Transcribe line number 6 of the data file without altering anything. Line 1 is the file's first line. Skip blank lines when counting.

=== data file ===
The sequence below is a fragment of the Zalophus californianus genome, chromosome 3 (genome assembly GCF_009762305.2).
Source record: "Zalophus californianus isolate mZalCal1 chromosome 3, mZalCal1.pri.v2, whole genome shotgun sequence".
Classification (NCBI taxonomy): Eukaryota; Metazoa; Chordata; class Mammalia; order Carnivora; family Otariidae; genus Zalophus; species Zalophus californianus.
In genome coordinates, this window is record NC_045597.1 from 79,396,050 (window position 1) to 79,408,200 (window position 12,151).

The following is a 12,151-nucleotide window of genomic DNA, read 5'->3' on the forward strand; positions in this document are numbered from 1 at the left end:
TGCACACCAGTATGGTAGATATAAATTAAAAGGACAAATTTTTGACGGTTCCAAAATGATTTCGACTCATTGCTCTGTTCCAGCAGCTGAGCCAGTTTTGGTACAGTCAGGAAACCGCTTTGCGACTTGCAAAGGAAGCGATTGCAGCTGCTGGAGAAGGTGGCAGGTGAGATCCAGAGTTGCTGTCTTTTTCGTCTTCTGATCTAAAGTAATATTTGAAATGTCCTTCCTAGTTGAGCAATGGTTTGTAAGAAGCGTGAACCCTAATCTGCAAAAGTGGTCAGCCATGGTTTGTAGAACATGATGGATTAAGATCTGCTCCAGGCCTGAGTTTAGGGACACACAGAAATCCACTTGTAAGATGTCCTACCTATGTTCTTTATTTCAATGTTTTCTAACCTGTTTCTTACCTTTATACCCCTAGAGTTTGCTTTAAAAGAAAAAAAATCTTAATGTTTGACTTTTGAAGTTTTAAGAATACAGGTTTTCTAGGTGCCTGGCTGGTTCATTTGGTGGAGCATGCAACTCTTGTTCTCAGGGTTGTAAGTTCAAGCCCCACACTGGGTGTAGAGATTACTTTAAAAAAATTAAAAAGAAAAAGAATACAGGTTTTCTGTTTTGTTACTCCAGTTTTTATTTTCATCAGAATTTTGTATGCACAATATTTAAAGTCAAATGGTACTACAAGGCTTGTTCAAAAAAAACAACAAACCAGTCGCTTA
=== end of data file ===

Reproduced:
TGCACACCAGTATGGTAGATATAAATTAAAAGGACAAATTTTTGACGGTTCCAAAATGATTTCGACTCATTGCTCTGTTCCAGCAGCTGAGCCAGTTTTGGTACAGTCAGGAAACCGCTTTGCGACTTGCAAAGGAAGCGATTGCAGCTGCTGGAGAAGGTGGCAGGTGAGATCCAGAGTTGCTGTCTTTTTCGTCTTCTGATCTAAAGTAATATTTGAAATGTCCTTCCTAGTTGAGCAATGGTTTGTAAGAAGCGTGAACCCTAATCTGCAAAAGTGGTCAGCCATGGTTTGTAGAACATGATGGATTAAGATCTGCTCCAGGCCTGAGTTTAGGGACACACAGAAATCCACTTGTAAGATGTCCTACCTATGTTCTTTATTTCAATGTTTTCTAACCTGTTTCTTACCTTTATACCCCTAGAGTTTGCTTTAAAAGAAAAAAAATCTTAATGTTTGACTTTTGAAGTTTTAAGAATACAGGTTTTCTAGGTGCCTGGCTGGTTCATTTGGTGGAGCATGCAACTCTTGTTCTCAGGGTTGTAAGTTCAAGCCCCACACTGGGTGTAGAGATTACTTTAAAAAAATTAAAAAGAAAAAGAATACAGGTTTTCTGTTTTGTTACTCCAGTTTTTATTTTCATCAGAATTTTGTATGCACAATATTTAAAGTCAAATGGTACTACAAGGCTTGTTCAAAAAAAACAACAAACCAGTCGCTTA